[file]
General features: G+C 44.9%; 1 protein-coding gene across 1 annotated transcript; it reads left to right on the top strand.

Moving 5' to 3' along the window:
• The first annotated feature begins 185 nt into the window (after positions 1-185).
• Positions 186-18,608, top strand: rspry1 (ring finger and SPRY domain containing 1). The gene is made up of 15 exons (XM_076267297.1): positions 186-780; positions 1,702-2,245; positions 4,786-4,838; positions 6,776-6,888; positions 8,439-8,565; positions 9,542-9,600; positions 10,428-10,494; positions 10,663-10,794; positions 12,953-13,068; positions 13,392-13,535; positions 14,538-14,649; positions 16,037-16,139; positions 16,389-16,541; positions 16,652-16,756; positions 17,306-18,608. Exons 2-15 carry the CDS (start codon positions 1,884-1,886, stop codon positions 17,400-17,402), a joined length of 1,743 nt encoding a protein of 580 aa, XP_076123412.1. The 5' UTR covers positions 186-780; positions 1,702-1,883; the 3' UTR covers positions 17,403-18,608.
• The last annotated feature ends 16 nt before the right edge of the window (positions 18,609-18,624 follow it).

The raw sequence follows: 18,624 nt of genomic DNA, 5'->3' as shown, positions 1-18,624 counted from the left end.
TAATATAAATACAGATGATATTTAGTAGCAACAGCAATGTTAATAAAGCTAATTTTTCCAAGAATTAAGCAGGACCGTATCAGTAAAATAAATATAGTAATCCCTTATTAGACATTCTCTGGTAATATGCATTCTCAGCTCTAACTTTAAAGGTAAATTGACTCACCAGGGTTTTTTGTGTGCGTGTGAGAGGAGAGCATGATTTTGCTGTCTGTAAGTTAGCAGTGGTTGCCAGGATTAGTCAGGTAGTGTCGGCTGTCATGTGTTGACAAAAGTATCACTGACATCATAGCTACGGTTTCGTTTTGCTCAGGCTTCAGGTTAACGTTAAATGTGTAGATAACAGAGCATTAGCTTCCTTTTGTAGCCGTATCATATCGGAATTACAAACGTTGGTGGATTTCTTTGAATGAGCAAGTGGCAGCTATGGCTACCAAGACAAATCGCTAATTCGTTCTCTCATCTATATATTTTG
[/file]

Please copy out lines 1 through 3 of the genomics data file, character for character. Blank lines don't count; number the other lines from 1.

General features: G+C 44.9%; 1 protein-coding gene across 1 annotated transcript; it reads left to right on the top strand.

Moving 5' to 3' along the window:
• The first annotated feature begins 185 nt into the window (after positions 1-185).